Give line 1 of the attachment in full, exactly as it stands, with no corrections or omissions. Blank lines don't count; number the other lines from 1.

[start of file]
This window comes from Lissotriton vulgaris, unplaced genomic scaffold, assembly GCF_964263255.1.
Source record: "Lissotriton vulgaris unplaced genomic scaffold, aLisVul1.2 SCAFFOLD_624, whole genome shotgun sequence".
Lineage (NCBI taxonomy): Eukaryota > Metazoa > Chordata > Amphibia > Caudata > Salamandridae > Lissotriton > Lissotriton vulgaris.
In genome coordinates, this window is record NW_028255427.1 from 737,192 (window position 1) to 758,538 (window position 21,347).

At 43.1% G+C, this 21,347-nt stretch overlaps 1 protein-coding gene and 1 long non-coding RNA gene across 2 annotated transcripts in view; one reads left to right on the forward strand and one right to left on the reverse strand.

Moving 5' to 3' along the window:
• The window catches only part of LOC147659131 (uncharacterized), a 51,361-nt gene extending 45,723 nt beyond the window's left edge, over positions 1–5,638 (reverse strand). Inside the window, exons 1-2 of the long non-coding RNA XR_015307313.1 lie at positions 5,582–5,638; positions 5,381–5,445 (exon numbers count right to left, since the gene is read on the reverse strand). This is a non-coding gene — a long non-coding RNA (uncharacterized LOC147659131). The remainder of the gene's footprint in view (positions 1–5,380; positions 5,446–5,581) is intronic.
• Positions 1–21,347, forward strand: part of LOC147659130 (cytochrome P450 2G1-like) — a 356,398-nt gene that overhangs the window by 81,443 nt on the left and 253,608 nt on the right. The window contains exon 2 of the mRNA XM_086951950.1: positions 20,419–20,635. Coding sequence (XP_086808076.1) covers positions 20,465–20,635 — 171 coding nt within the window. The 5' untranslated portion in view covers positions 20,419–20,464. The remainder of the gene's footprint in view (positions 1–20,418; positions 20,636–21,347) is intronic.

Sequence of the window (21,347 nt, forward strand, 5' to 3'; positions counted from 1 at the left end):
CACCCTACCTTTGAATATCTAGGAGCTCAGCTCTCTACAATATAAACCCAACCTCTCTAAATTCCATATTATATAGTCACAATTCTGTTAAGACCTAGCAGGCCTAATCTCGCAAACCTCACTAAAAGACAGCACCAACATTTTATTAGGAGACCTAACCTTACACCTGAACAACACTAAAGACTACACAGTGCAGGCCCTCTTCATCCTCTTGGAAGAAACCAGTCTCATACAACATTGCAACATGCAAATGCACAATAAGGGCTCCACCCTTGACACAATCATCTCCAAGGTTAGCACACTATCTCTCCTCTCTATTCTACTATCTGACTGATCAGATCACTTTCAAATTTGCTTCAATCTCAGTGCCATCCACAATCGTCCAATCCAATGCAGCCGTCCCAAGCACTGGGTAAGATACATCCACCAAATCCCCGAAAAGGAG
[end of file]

This window comes from Lissotriton vulgaris, unplaced genomic scaffold, assembly GCF_964263255.1.